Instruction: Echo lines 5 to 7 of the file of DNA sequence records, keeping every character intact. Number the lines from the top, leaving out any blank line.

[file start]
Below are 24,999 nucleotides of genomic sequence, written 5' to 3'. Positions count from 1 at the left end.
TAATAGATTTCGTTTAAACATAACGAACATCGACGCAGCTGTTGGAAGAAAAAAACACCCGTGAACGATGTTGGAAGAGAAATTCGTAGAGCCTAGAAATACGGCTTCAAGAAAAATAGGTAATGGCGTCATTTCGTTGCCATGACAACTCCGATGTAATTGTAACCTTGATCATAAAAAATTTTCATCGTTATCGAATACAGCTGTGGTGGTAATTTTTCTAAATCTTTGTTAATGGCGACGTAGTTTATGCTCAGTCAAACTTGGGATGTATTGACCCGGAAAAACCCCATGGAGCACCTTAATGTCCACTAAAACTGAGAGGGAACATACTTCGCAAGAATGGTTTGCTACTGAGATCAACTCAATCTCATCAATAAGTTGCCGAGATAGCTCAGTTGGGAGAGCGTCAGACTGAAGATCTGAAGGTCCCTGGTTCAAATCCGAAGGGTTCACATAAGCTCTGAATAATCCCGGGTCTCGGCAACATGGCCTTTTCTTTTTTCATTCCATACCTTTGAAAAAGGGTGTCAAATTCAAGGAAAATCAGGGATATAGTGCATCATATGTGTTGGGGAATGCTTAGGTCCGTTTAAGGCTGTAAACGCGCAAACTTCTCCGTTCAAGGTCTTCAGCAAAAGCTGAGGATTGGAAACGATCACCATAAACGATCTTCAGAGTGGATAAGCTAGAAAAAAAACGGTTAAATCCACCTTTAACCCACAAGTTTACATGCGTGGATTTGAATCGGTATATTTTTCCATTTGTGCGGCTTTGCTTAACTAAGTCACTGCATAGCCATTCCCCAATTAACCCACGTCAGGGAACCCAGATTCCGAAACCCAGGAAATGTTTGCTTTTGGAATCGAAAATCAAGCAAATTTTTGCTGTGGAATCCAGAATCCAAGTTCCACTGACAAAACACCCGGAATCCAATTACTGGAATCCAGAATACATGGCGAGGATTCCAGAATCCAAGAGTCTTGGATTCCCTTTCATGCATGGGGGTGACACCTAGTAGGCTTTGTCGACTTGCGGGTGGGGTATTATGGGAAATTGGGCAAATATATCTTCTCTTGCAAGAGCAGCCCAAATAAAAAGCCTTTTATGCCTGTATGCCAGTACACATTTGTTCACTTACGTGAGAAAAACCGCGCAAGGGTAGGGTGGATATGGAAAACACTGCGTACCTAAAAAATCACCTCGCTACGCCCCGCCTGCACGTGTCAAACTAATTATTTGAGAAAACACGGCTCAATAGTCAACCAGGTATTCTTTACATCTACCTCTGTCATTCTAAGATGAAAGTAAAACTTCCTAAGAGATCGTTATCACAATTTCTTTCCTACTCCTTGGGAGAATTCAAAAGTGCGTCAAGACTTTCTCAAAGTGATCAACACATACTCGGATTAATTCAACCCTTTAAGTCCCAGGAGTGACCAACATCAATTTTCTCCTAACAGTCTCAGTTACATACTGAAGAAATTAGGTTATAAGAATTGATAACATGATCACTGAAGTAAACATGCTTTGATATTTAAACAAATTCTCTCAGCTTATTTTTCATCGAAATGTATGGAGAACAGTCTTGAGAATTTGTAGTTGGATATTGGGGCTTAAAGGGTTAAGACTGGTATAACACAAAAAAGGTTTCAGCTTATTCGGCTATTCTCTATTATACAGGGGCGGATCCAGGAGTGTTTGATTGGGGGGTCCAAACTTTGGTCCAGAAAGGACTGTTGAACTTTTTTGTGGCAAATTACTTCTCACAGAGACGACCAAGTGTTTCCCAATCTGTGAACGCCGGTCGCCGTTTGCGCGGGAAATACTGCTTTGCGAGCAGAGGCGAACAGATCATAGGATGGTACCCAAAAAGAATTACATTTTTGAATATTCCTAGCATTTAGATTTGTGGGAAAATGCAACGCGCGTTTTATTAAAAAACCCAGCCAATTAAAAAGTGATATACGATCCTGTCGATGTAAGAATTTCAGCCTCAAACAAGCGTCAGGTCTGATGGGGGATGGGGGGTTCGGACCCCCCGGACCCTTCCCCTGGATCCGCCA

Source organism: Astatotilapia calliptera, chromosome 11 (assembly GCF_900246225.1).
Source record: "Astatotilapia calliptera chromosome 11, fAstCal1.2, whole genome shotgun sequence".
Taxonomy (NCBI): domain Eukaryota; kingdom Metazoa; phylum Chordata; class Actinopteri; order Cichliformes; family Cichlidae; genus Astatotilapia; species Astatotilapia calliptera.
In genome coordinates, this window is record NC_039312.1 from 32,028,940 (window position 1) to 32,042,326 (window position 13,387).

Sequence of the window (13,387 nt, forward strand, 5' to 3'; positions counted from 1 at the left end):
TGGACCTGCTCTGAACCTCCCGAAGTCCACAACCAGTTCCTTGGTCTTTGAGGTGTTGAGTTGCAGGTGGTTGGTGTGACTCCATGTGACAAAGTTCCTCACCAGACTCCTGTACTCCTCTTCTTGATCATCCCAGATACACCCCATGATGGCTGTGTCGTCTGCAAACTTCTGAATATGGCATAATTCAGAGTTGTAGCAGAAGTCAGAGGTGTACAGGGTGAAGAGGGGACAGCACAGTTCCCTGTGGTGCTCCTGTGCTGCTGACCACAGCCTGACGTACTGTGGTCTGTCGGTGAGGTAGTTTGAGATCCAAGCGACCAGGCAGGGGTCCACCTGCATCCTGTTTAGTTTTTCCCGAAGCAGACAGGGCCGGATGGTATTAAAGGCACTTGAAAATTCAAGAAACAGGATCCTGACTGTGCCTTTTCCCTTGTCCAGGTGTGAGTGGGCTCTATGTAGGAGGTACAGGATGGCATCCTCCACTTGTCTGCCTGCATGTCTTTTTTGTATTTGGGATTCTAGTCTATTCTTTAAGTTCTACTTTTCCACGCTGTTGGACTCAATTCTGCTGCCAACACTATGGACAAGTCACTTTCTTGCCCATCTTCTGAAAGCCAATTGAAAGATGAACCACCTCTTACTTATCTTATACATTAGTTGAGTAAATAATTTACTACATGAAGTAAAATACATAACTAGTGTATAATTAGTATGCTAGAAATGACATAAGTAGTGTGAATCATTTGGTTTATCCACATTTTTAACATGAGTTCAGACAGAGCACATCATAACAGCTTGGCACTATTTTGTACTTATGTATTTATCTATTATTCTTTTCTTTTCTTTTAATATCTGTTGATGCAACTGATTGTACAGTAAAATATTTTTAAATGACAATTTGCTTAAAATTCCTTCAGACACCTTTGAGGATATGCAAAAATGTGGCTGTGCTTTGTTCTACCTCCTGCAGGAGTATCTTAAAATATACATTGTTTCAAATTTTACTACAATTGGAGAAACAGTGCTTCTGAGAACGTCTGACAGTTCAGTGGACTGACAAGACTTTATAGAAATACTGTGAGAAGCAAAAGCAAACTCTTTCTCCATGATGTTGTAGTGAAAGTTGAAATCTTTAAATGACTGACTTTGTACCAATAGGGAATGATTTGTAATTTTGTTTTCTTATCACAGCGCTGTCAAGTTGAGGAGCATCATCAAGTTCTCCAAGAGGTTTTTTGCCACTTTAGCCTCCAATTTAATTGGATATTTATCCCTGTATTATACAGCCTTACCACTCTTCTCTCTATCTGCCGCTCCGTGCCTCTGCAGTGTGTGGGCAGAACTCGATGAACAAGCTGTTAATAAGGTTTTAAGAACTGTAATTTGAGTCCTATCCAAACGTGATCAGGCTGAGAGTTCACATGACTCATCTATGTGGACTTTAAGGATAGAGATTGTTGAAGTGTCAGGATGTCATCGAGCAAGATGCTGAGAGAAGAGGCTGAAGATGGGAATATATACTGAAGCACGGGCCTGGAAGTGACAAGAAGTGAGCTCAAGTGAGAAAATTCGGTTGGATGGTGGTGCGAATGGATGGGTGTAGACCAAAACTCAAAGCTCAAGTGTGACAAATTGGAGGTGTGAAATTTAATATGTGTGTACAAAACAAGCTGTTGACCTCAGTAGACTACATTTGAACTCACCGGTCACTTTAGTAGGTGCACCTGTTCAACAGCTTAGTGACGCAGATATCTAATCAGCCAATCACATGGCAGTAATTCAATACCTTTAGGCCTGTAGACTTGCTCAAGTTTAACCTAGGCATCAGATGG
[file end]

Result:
Taxonomy (NCBI): domain Eukaryota; kingdom Metazoa; phylum Chordata; class Actinopteri; order Cichliformes; family Cichlidae; genus Astatotilapia; species Astatotilapia calliptera.
In genome coordinates, this window is record NC_039312.1 from 32,028,940 (window position 1) to 32,042,326 (window position 13,387).

Sequence of the window (13,387 nt, forward strand, 5' to 3'; positions counted from 1 at the left end):